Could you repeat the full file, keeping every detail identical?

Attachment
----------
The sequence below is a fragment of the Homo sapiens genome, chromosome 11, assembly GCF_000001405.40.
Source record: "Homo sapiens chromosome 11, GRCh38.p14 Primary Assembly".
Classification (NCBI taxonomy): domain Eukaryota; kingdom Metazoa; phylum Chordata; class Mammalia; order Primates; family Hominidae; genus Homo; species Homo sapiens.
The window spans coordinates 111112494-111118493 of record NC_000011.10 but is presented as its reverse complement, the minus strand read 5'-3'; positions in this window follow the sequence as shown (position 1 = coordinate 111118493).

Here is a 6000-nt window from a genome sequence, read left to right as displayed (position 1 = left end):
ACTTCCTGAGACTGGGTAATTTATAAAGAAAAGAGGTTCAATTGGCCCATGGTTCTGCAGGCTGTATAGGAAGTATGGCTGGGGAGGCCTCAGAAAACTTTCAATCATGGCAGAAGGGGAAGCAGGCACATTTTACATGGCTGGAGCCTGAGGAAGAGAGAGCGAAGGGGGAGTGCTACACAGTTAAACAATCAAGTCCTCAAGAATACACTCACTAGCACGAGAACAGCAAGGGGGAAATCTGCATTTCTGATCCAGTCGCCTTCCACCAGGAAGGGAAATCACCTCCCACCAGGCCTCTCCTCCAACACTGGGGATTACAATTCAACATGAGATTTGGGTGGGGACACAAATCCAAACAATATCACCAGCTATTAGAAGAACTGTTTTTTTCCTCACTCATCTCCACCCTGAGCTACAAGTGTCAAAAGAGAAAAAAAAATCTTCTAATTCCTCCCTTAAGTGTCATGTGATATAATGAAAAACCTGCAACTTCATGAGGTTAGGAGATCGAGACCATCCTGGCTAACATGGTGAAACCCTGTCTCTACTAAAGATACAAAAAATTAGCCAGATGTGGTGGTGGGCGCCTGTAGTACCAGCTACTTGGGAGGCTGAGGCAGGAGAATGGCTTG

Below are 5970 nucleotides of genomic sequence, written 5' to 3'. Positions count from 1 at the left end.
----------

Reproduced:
The sequence below is a fragment of the Homo sapiens genome, chromosome 11, assembly GCF_000001405.40.
Source record: "Homo sapiens chromosome 11, GRCh38.p14 Primary Assembly".
Classification (NCBI taxonomy): domain Eukaryota; kingdom Metazoa; phylum Chordata; class Mammalia; order Primates; family Hominidae; genus Homo; species Homo sapiens.
The window spans coordinates 111112494-111118493 of record NC_000011.10 but is presented as its reverse complement, the minus strand read 5'-3'; positions in this window follow the sequence as shown (position 1 = coordinate 111118493).

Here is a 6000-nt window from a genome sequence, read left to right as displayed (position 1 = left end):
ACTTCCTGAGACTGGGTAATTTATAAAGAAAAGAGGTTCAATTGGCCCATGGTTCTGCAGGCTGTATAGGAAGTATGGCTGGGGAGGCCTCAGAAAACTTTCAATCATGGCAGAAGGGGAAGCAGGCACATTTTACATGGCTGGAGCCTGAGGAAGAGAGAGCGAAGGGGGAGTGCTACACAGTTAAACAATCAAGTCCTCAAGAATACACTCACTAGCACGAGAACAGCAAGGGGGAAATCTGCATTTCTGATCCAGTCGCCTTCCACCAGGAAGGGAAATCACCTCCCACCAGGCCTCTCCTCCAACACTGGGGATTACAATTCAACATGAGATTTGGGTGGGGACACAAATCCAAACAATATCACCAGCTATTAGAAGAACTGTTTTTTTCCTCACTCATCTCCACCCTGAGCTACAAGTGTCAAAAGAGAAAAAAAAATCTTCTAATTCCTCCCTTAAGTGTCATGTGATATAATGAAAAACCTGCAACTTCATGAGGTTAGGAGATCGAGACCATCCTGGCTAACATGGTGAAACCCTGTCTCTACTAAAGATACAAAAAATTAGCCAGATGTGGTGGTGGGCGCCTGTAGTACCAGCTACTTGGGAGGCTGAGGCAGGAGAATGGCTTG

Below are 5970 nucleotides of genomic sequence, written 5' to 3'. Positions count from 1 at the left end.